Doctors call for national rules on OTC prescribing

BMJ 2017; 356 doi: (Published 22 March 2017) Cite this as: BMJ 2017;356:j1442
  1. Gareth Iacobucci
  1. The BMJ

Cost cutting plans from clinical commissioning groups (CCGs) to limit GPs’ prescribing of over-the-counter (OTC) medicines have sparked debate among doctors and prompted calls for national guidance.

In a letter to local GPs on 13 March 2017 obtained by The BMJ, Lambeth CCG set out new plans to limit GP prescriptions of OTC medicines as part of a push to save money by promoting self care. This follows similar moves by a string of CCGs including Bristol,1 Lincolnshire,2 and Essex.3

Azeem Majeed, head of the department of primary care and public health at Imperial College London and a GP in Lambeth, said he was concerned that policies were being applied on an “ad hoc” basis by CCGs and called for them to be set by national policy makers. He warned that such policies could disproportionately affect poorer patients who are less able to buy medicines over the counter.

But Clare Gerada, former chair of the Royal College of General Practitioners and also a GP in Lambeth, said that she backed the policy because of the high cost to the NHS of prescribing drugs that patients can buy more cheaply in pharmacies and supermarkets.

Lambeth CCG’s letter listed 22 therapeutic areas in which it proposes to limit prescriptions of OTC medicines, subject to consultation (see box below). These include analgesics for short term use, topical steroids, antifungal treatments, and eye treatments.

It stated, “Lambeth CCG spends around £1m a year on self care over the counter medicines. These products can be easily purchased from a supermarket or pharmacy e.g. paracetamol, cough and cold remedies and hay fever medicines. Some of these medicines also have limited clinical value.”

The CCG also intends to stop GPs from prescribing malaria chemoprophylaxis medicines and some travel vaccines on the NHS. It emphasised that promoting self care was part of the South East London sustainability and transformation plan.

But Majeed said he was concerned that policies were being applied unevenly and that they could disproportionately affect poorer patients.

“There is a case for some drugs being removed from the NHS, but in my view that should be done nationally with a full public consultation and not just ad hoc by different CCGs,” he said. “If each CCG has its own lists of drugs [that] it doesn’t want doctors to prescribe, there will be considerable variation, thereby leading to ‘postcode prescribing.’”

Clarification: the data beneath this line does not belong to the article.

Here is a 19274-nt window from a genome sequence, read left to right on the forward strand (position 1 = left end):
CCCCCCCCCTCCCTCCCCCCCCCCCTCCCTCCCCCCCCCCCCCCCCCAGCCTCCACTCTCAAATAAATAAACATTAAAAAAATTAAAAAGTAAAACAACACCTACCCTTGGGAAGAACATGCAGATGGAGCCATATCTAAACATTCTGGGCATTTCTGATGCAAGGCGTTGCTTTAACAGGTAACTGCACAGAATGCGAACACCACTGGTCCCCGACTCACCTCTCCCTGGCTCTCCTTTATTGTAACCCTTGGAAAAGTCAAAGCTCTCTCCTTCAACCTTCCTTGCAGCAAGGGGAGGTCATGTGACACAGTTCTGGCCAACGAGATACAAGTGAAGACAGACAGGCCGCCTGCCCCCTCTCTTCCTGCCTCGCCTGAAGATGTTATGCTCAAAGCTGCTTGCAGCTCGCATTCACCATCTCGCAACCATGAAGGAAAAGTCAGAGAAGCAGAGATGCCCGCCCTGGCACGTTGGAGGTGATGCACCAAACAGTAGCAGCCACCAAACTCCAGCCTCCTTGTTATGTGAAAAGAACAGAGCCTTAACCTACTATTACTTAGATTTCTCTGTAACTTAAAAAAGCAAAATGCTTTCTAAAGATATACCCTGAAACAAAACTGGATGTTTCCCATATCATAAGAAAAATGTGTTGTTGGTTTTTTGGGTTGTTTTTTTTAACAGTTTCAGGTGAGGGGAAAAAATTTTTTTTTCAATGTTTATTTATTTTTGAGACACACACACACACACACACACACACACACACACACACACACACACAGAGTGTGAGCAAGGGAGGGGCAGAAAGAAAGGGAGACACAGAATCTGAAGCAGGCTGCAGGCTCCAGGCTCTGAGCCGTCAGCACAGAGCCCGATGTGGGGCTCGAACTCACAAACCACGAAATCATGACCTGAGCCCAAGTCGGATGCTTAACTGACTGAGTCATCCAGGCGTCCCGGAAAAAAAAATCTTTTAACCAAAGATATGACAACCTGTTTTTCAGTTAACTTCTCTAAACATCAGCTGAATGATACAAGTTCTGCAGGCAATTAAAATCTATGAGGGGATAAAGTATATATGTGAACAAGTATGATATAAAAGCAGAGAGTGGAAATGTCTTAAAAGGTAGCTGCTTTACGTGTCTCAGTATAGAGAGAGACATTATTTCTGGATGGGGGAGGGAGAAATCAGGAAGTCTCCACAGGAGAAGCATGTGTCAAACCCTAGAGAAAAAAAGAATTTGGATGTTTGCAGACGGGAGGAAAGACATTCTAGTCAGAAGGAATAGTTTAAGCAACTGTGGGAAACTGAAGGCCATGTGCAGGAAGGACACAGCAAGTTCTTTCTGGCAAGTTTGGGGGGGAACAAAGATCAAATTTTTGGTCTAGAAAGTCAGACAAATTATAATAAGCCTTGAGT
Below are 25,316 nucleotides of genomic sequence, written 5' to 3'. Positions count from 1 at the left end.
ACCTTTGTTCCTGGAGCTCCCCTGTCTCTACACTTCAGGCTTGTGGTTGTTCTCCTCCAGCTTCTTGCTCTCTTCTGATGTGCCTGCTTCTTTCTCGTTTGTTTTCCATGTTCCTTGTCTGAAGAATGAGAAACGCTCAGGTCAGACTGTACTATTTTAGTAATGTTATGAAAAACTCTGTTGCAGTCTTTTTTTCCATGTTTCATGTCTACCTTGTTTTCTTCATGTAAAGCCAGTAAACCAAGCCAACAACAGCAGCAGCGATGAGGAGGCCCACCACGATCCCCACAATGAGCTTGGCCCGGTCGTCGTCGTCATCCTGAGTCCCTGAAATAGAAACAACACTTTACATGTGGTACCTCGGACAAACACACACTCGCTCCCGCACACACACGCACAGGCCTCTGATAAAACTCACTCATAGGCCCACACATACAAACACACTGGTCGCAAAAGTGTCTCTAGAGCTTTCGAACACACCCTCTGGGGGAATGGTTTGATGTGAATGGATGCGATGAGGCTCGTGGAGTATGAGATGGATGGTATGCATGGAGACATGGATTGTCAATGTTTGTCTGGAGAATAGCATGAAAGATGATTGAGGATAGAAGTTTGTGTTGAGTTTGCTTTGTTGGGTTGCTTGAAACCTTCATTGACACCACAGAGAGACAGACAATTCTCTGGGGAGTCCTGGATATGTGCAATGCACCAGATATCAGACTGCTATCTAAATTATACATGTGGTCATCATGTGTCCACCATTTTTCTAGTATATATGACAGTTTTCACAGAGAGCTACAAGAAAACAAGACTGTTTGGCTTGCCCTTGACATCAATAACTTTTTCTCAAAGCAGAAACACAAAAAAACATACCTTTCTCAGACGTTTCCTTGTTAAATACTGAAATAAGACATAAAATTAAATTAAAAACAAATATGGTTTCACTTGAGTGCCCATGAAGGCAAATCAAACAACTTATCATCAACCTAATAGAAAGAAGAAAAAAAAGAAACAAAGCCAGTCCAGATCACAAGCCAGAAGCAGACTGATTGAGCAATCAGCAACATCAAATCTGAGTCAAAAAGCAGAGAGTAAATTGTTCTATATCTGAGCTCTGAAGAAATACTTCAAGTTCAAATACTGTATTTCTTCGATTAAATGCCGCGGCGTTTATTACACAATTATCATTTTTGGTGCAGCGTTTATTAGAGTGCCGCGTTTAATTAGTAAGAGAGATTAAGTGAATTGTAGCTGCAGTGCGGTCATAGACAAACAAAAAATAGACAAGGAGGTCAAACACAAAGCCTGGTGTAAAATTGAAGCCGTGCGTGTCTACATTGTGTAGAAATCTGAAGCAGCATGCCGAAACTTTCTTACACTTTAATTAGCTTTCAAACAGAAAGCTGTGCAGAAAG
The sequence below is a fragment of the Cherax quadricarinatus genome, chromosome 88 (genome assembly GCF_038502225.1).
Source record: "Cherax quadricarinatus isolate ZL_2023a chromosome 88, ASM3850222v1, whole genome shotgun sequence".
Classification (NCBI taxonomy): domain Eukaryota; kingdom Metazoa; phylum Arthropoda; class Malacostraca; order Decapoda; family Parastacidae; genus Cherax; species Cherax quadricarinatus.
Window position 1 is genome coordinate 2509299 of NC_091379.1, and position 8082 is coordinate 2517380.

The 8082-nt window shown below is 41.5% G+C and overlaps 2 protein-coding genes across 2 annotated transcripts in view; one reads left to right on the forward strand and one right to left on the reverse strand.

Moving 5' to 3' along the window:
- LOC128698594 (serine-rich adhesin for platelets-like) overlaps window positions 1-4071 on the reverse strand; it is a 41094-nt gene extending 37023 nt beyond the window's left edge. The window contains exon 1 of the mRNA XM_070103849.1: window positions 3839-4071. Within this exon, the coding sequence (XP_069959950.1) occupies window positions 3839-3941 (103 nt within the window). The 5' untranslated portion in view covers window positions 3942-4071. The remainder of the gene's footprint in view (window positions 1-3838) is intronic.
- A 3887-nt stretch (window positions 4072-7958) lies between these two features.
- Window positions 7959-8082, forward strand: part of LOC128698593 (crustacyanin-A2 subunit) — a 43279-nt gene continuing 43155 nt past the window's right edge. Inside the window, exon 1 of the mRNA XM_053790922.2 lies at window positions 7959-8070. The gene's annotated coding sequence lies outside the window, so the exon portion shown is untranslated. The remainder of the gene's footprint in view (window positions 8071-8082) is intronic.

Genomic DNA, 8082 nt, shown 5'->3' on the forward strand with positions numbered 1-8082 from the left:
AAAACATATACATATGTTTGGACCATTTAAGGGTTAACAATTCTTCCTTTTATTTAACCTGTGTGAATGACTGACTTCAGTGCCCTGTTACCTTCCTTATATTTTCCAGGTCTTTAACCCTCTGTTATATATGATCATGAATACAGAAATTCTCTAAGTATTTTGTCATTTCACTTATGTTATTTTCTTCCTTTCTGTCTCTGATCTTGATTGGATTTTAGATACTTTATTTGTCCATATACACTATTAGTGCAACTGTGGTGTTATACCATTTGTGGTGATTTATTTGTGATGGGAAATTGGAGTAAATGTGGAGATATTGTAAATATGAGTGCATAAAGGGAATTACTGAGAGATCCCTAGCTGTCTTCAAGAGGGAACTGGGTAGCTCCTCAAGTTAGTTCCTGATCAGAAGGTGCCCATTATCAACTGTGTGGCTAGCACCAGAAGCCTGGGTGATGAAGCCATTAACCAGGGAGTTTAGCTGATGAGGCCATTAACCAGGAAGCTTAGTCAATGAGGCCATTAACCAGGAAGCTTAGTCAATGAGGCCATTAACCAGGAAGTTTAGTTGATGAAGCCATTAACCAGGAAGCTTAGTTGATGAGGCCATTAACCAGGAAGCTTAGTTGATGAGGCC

Majeed also warned that GPs could be vulnerable if a patient complained about being denied access to treatment. “Legally, if a doctor doesn’t issue a prescription and a patient complains, it’s the doctor who has to defend that complaint,” he said.

Gerada said that she agreed with the policy but that it was important for national policy makers to communicate plans clearly so that patients did not blame GPs for being unable to access certain medicines.

“Where it costs the state 10 times the amount to give something that most people can afford, I’ve always bawled about it. I think the sooner we get the public involved in understanding the real cost of medicines, the better,” she said. “But who is going to protect us when patients kick off? It should be the Department of Health. There needs to be a massive advertising campaign.”

Adrian McLachlan, chair of NHS Lambeth CCG, said, “Our aim is to free up clinician time for those local people who have more complex healthcare needs and who need more active support in managing their health.

“The proposals, if taken forward as guidance, do not impinge on the primacy of GP clinical judgment when considering whether it is acceptable to ask a patient to purchase their medication. From the experience of other CCGs that have implemented a self care strategy, patients have easily been able to grasp the principles around promoting self care.”

Michelle Drage, chief executive of Londonwide LMCs, said that asking GPs to assess patients’ ability to pay for OTC medicines places “an unnecessary strain” on the doctor-patient relationship.

Drage said, “If the NHS believes it can no longer afford to pay for prescriptions for certain OTC medicines there needs to be a decision to produce a definitive list of these at a national level, rather than leaving each CCG to come up with its own plan, or dumping the risk onto hard pressed GPs, nurses, and practice staff. This would have the added benefit of freeing up precious consultation time for those who most need it.”

David Paynton, the Royal College of General Practitioners’ national clinical lead for commissioning, said that, although the college supported the concept of self care, GPs must retain the flexibility to prescribe as they see fit.

He said, “My worry about all of this is that it translates into blanket restrictions, and then there is potential for confrontation and for unintended consequences.”

NHS England did not comment on the plans.

Proposed areas to limit prescriptions

  1. Vitamins and minerals

  2. Analgesics for short term use

  3. Seasonal rhinitis

  4. Eye treatments/lubricating products

  5. Antifungal treatment

  6. Indigestion remedies

  7. Laxatives for short term use (<72 hrs)

  8. Topical steroids for short term use (<1 wk) in bites/stings, mild dermatitis, etc

  9. Mouthwash and mouth ulcer treatment

  10. All cough and cold remedies

  11. Anti-diarrhoeal medicine for short term use (<72 hrs)

  12. Head lice treatment and scabies treatment

  13. Haemorrhoidal preparations for short term use (5-7 days)

  14. Wart and verruca treatments

  15. Topical acne treatment

  16. Cold sore treatment

  17. Ear wax removers

  18. Nappy rash treatment

  19. Threadworm tablets

  20. Colic treatment

  21. Antiperspirants

  22. Herbal and complementary supplements


  • Source: Lambeth CCG

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